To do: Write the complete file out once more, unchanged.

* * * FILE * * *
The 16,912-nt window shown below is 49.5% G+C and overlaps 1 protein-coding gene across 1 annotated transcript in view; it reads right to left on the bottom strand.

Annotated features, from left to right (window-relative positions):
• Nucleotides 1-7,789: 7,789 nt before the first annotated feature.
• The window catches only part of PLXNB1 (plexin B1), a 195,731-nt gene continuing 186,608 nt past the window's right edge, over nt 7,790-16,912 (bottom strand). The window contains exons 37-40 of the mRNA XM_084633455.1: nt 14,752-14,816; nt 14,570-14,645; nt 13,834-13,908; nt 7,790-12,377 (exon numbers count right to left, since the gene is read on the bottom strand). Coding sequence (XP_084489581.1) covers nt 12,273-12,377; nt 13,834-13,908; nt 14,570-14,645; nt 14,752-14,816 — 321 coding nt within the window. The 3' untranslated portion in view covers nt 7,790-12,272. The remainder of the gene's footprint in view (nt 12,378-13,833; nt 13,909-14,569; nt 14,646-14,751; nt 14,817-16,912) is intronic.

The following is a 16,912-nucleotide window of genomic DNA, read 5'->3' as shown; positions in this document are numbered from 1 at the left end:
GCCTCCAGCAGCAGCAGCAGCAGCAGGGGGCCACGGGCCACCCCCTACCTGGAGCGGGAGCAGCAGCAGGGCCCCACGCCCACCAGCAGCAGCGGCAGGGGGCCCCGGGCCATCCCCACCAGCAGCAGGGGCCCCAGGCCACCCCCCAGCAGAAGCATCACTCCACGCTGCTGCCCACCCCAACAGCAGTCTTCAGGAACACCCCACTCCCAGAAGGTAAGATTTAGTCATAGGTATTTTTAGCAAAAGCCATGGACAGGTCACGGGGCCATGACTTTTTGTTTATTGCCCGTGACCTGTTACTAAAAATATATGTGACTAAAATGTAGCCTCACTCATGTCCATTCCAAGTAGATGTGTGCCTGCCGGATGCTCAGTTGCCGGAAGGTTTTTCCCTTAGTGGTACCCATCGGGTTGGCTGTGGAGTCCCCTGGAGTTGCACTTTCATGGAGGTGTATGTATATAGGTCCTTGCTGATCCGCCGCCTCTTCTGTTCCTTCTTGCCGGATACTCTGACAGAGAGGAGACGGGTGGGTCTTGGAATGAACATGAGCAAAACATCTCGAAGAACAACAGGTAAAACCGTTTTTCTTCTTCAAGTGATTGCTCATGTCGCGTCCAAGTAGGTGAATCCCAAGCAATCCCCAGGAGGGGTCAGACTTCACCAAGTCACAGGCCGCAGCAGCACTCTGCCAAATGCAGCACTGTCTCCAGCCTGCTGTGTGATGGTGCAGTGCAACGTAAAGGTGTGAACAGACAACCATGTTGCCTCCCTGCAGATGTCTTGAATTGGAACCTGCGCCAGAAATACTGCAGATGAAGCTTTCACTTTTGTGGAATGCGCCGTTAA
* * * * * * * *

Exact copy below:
The 16,912-nt window shown below is 49.5% G+C and overlaps 1 protein-coding gene across 1 annotated transcript in view; it reads right to left on the bottom strand.

Annotated features, from left to right (window-relative positions):
• Nucleotides 1-7,789: 7,789 nt before the first annotated feature.
• The window catches only part of PLXNB1 (plexin B1), a 195,731-nt gene continuing 186,608 nt past the window's right edge, over nt 7,790-16,912 (bottom strand). The window contains exons 37-40 of the mRNA XM_084633455.1: nt 14,752-14,816; nt 14,570-14,645; nt 13,834-13,908; nt 7,790-12,377 (exon numbers count right to left, since the gene is read on the bottom strand). Coding sequence (XP_084489581.1) covers nt 12,273-12,377; nt 13,834-13,908; nt 14,570-14,645; nt 14,752-14,816 — 321 coding nt within the window. The 3' untranslated portion in view covers nt 7,790-12,272. The remainder of the gene's footprint in view (nt 12,378-13,833; nt 13,909-14,569; nt 14,646-14,751; nt 14,817-16,912) is intronic.

The following is a 16,912-nucleotide window of genomic DNA, read 5'->3' as shown; positions in this document are numbered from 1 at the left end:
GCCTCCAGCAGCAGCAGCAGCAGCAGGGGGCCACGGGCCACCCCCTACCTGGAGCGGGAGCAGCAGCAGGGCCCCACGCCCACCAGCAGCAGCGGCAGGGGGCCCCGGGCCATCCCCACCAGCAGCAGGGGCCCCAGGCCACCCCCCAGCAGAAGCATCACTCCACGCTGCTGCCCACCCCAACAGCAGTCTTCAGGAACACCCCACTCCCAGAAGGTAAGATTTAGTCATAGGTATTTTTAGCAAAAGCCATGGACAGGTCACGGGGCCATGACTTTTTGTTTATTGCCCGTGACCTGTTACTAAAAATATATGTGACTAAAATGTAGCCTCACTCATGTCCATTCCAAGTAGATGTGTGCCTGCCGGATGCTCAGTTGCCGGAAGGTTTTTCCCTTAGTGGTACCCATCGGGTTGGCTGTGGAGTCCCCTGGAGTTGCACTTTCATGGAGGTGTATGTATATAGGTCCTTGCTGATCCGCCGCCTCTTCTGTTCCTTCTTGCCGGATACTCTGACAGAGAGGAGACGGGTGGGTCTTGGAATGAACATGAGCAAAACATCTCGAAGAACAACAGGTAAAACCGTTTTTCTTCTTCAAGTGATTGCTCATGTCGCGTCCAAGTAGGTGAATCCCAAGCAATCCCCAGGAGGGGTCAGACTTCACCAAGTCACAGGCCGCAGCAGCACTCTGCCAAATGCAGCACTGTCTCCAGCCTGCTGTGTGATGGTGCAGTGCAACGTAAAGGTGTGAACAGACAACCATGTTGCCTCCCTGCAGATGTCTTGAATTGGAACCTGCGCCAGAAATACTGCAGATGAAGCTTTCACTTTTGTGGAATGCGCCGTTAA